10 April 2022

All about study abroad loan with collateral

A study abroad loan with collateral was non-existent till the 1990s and only after 1995 did it gain popularity. 

In the early days (before 1990), when a student went abroad for studies, either his parents had to dole out the money or he had to get a full merit scholarship for his studies, that would cover tuition cost as well as living costs, food and personal expenses. 

All about study abroad loan with collateral
MIT is the dream college of any aspiring
engineer -- Source: mit.edu

There would be mainly two types of scholarships — teaching or research assistantship, which give a student an opportunity to earn money. 

Under these, the student typically gets a full tuition waiver along with becoming a teaching assistant (where he would have to take classes of a professor at the university) or research assistantship (where he would have to assist the professor in his research work and also do administrative jobs of the professor).


This concept of student loan with collateral started in 1995. And, State Bank of India (SBI) was the first to roll out this scheme in India.


After 2000, this form of study abroad financing became the most prominent one, allowing many students to pursue their overseas dreams notwithstanding their parents’ financial condition.


But with loans gaining ground as the main route to getting finance, the study abroad scenario has seen a sea change. 


An education loan for studies abroad covers tuition costs along with other costs, like living expenses such as food and room rent, besides personal expenses.



So, what exactly is an education loan with collateral?


An education loan with collateral is when an applicant takes a loan, of say Rs 50 lakh (Rs 5 million) and attaches a collateral or in other words security along with it like a house or fixed deposit (FD).


So, in case of default, a bank can sell off the asset and recover the money. A collateral can be classified as moveable type or immovable assets.


Examples of moveable assets are LIC policies, FDs or insurance while immovable assets comprise property like house or land that is classified as non-agricultural.


Also, there is a third type called third-party collateral. If a borrower can’t give a collateral by himself, he can provide collateral that belongs to a relative or a friend. But the quality of the security has to be very good.


Here, if the borrower does not pay back the loan, the money is recovered from the third-party collateral provider.



Why do PSBs require security?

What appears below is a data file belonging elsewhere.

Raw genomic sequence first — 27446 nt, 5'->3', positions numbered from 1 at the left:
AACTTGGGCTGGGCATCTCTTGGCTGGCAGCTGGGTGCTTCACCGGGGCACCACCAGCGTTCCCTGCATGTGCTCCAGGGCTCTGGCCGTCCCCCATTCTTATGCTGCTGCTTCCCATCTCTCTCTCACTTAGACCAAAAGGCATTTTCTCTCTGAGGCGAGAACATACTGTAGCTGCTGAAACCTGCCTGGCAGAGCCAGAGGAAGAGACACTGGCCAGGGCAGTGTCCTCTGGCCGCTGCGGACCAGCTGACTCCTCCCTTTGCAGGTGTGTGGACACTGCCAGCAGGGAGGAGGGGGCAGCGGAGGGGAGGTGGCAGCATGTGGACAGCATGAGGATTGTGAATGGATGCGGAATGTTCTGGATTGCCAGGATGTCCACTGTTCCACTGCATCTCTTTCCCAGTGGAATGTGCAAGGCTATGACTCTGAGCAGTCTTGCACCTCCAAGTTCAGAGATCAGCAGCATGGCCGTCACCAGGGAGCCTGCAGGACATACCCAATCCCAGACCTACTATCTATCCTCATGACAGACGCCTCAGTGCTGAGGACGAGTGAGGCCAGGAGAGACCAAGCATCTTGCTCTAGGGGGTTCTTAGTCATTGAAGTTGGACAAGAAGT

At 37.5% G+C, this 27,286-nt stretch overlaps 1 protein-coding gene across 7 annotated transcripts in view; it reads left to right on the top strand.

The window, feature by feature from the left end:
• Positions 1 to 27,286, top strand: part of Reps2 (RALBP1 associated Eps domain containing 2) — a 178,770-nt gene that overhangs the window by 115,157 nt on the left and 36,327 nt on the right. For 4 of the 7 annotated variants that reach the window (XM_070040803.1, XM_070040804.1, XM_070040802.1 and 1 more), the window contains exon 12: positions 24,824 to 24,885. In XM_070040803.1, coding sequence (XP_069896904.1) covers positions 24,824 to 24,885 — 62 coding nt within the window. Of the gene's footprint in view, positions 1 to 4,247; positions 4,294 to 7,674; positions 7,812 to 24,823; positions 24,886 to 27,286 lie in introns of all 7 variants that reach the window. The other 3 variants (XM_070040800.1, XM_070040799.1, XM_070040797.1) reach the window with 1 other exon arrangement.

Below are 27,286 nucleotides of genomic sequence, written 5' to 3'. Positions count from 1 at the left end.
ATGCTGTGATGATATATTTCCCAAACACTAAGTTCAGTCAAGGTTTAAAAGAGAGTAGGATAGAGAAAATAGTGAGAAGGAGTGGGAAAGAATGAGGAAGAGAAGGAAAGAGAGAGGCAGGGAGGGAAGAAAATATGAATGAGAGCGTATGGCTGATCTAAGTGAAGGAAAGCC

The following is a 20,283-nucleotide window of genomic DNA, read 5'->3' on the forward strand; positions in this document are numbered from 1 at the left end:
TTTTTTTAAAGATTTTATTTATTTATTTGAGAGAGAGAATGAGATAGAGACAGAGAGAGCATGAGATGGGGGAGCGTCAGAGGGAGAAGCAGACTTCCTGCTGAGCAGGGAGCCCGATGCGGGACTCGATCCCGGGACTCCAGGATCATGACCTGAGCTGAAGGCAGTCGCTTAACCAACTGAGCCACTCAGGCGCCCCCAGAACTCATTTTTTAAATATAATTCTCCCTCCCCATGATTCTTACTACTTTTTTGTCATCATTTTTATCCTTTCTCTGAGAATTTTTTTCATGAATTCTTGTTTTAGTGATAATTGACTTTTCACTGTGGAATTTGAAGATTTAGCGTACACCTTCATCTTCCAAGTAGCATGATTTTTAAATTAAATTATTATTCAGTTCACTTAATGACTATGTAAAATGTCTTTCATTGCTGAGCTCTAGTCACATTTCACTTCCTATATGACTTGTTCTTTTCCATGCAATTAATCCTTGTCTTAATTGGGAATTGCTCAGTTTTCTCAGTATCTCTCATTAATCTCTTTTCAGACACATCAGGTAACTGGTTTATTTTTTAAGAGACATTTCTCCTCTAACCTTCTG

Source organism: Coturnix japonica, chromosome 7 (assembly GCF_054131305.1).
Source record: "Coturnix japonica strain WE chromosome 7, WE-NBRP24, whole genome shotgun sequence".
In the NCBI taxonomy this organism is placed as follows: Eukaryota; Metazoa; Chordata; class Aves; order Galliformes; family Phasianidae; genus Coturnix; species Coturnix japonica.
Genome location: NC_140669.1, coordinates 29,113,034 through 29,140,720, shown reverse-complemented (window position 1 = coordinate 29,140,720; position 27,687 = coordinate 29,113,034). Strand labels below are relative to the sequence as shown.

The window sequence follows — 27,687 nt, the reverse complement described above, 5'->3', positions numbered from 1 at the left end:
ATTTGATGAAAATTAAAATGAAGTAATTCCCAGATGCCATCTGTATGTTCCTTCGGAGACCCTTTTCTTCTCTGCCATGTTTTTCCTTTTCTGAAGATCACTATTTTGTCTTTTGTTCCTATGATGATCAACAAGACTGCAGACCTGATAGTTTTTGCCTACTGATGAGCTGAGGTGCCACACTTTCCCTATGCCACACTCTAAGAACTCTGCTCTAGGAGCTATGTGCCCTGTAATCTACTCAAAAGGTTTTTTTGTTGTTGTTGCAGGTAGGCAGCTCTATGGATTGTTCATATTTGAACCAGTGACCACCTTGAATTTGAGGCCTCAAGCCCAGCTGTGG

Public sector banks (PSBs) are already grappling with high non-performing assets (NPAs) (that is, the money they are unable to recover is very high and sometimes touches 10 per cent of the amount sanctioned in case of all loans).


After the Nirav Modi and Vijay Mallya scams, PSBs have been told by the central government that they cannot afford to keep their NPAs high and have to put a check on them.


Also, in education loans, the NPA for engineering course loans is almost touching 10 per cent, and for MBA loans, it is 5 per cent. So, the PSBs are treading cautiously.



What per cent of the collateral provided is sanctioned as loan?


Say, if you provide a security of Rs 1 crore (Rs 10 million), you may get a loan of, say, Rs 75 lakh (Rs 7.5 million). But it may vary from bank to bank.


Some banks may have a 70 per cent loan criteria while other banks may provide an education loan of 80 per cent of the collateral.


For example, State Bank of India (SBI) may provide up to 70 per cent but to get higher amounts, you will need to tap private banks. But mind you, the interest rates of private banks are much higher compared to PSBs.


If the asset quality is good and the collateral provider’s CIBIL score is impressive, SBI and other public sector banks can even sanction 90 per cent as study loan. So, the student has to provide the remaining 10 per cent.


That is, if a student provides a security of Rs 1 crore (Rs 10 million), he can get a loan of up to Rs 90 lakh (Rs 9 million).


If a student gets admission into reputed universities like Stanford or Harvard and provides a good quality asset, he can surely get 90 per cent of the collateral as loan.


A bank also sees the quality of the university or college because this helps it understand the probability of a student to land a job after studies.



Some important points on education loan with collateral:


Students can get amounts of up to Rs 1.5 crore (Rs 15 million) at 9 per cent interest from PSBs, usually.


A loan with collateral carries much lower interest rate than a loan without collateral (9 per cent against 12-16 per cent).


For a loan with collateral, parents’ income may not be required. But if the income is high, it could come as an added advantage.


Repayment period could be longer for such a loan compared to a study abroad loan without collateral.